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Lenni Reviews: “Bound for the Forest” by Kay Berrisford

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*This book was sent to me in exchange for an honest review and is rated 18+

When Brien returns to his childhood home to scrounge up something he can sell to settle his debts, he doesn’t expect to find a thief named Scarlet attempting to burn the place down. Scarlet considers Brien to be a traitor to the forest as he as abandoned his birthright. But all the legends Brien has shunned or dismissed as heathen tales are suddenly very real and very dangerous, much like his attraction to Scarlet.

This book takes the heavy kink of something like Take it All and ads a hefty dose of faerie lore. Brien and Scarlet’s will they/won’t they does go on a tad too long but they develop good chemistry so they may have been thrown together but they work. It’s when the book gets DEEP into its lore that could turn some people off. I personally loved the detailed world building around our main character’s sexual relationship.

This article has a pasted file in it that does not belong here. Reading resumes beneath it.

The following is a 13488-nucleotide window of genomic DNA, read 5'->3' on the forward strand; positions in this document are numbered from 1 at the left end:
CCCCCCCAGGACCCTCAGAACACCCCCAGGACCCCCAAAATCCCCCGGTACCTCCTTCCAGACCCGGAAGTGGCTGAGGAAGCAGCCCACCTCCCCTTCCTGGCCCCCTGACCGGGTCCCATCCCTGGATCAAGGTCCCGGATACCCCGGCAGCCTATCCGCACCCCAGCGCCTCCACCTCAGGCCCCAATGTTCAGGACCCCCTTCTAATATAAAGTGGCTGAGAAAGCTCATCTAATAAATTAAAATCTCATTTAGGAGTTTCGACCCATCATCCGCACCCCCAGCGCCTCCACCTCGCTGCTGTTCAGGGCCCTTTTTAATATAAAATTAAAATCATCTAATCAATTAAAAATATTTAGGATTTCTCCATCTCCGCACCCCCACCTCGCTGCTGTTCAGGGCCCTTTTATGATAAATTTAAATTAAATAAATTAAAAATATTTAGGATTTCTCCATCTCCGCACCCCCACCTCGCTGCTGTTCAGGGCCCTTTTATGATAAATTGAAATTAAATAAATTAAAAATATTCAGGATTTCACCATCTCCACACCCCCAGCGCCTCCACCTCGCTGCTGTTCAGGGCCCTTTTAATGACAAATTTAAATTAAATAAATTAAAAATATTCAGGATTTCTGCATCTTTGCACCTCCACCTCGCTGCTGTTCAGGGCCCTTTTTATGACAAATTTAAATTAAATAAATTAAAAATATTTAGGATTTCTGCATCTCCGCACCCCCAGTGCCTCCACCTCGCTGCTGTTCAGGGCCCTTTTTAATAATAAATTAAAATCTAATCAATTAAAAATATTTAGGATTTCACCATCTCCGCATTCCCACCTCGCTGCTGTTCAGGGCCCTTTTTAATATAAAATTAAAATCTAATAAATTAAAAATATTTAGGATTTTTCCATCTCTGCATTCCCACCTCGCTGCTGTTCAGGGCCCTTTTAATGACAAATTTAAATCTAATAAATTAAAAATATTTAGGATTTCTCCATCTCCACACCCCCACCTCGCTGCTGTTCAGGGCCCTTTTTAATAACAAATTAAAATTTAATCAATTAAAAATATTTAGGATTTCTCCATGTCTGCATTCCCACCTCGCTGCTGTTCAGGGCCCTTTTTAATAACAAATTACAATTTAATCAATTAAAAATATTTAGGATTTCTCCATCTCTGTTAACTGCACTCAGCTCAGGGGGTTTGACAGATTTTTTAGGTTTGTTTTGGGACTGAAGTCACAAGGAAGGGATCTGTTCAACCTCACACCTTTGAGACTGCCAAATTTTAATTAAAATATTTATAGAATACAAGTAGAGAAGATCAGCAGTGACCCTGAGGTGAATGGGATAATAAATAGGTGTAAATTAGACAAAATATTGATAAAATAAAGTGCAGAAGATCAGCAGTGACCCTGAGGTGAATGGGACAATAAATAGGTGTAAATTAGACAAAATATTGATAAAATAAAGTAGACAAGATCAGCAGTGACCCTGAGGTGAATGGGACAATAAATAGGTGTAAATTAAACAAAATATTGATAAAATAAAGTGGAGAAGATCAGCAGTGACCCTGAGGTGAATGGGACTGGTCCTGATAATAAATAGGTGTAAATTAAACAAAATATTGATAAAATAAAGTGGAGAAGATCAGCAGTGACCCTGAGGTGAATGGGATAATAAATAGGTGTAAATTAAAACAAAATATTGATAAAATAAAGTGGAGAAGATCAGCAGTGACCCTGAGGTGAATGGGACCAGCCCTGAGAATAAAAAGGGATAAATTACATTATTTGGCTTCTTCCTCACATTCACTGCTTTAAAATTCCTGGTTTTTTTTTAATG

And that relationship is intense, graphic, BDSM and some dubious consent. Not for the faint of heart.

This isn’t insta-love but it is insta-lust that becomes love later. If that’s your jam and you enjoy historical fantasy, this is a great outing! 3.9 out of 5.

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Lenni Reviews: “Kelpie Blue” by Mell Eight

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*This book was sent to me in exchange for an honest review and is rated 18+

As a kelpie, Blue is used to drowning humans in his lake and devouring them. But when a human named Rin and his mother move on to the property, Blue becomes fascinated by the strange boy. Eventually, the pair becomes inseparable but Rin’s mother is on the verge of losing the farm and her horse raising business. Blue offers to help by using his horse form to win races but outside forces from the fairie realm put them all in more danger than just losing their home.